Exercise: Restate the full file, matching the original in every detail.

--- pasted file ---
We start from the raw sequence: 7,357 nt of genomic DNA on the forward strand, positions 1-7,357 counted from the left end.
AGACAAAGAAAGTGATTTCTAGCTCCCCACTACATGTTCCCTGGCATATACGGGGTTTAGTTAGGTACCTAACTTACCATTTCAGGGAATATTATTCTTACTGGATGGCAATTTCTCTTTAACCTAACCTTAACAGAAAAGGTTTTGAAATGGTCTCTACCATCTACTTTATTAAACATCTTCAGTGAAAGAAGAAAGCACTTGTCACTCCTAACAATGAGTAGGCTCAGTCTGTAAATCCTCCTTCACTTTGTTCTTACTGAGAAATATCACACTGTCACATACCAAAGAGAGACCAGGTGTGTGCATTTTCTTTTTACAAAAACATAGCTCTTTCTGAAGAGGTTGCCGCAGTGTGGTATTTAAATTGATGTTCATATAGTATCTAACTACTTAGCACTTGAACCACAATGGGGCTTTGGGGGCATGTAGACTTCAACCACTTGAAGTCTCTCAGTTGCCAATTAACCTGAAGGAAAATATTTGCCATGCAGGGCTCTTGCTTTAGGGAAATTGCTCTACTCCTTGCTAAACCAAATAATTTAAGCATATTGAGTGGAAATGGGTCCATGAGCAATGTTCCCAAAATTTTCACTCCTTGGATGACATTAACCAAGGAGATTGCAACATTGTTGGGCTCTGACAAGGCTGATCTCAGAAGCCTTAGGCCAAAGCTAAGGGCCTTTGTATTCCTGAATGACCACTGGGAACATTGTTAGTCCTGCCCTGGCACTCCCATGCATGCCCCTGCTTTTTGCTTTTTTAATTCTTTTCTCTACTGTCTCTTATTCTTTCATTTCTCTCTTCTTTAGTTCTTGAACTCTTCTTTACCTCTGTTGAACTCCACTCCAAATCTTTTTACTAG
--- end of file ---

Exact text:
We start from the raw sequence: 7,357 nt of genomic DNA on the forward strand, positions 1-7,357 counted from the left end.
AGACAAAGAAAGTGATTTCTAGCTCCCCACTACATGTTCCCTGGCATATACGGGGTTTAGTTAGGTACCTAACTTACCATTTCAGGGAATATTATTCTTACTGGATGGCAATTTCTCTTTAACCTAACCTTAACAGAAAAGGTTTTGAAATGGTCTCTACCATCTACTTTATTAAACATCTTCAGTGAAAGAAGAAAGCACTTGTCACTCCTAACAATGAGTAGGCTCAGTCTGTAAATCCTCCTTCACTTTGTTCTTACTGAGAAATATCACACTGTCACATACCAAAGAGAGACCAGGTGTGTGCATTTTCTTTTTACAAAAACATAGCTCTTTCTGAAGAGGTTGCCGCAGTGTGGTATTTAAATTGATGTTCATATAGTATCTAACTACTTAGCACTTGAACCACAATGGGGCTTTGGGGGCATGTAGACTTCAACCACTTGAAGTCTCTCAGTTGCCAATTAACCTGAAGGAAAATATTTGCCATGCAGGGCTCTTGCTTTAGGGAAATTGCTCTACTCCTTGCTAAACCAAATAATTTAAGCATATTGAGTGGAAATGGGTCCATGAGCAATGTTCCCAAAATTTTCACTCCTTGGATGACATTAACCAAGGAGATTGCAACATTGTTGGGCTCTGACAAGGCTGATCTCAGAAGCCTTAGGCCAAAGCTAAGGGCCTTTGTATTCCTGAATGACCACTGGGAACATTGTTAGTCCTGCCCTGGCACTCCCATGCATGCCCCTGCTTTTTGCTTTTTTAATTCTTTTCTCTACTGTCTCTTATTCTTTCATTTCTCTCTTCTTTAGTTCTTGAACTCTTCTTTACCTCTGTTGAACTCCACTCCAAATCTTTTTACTAG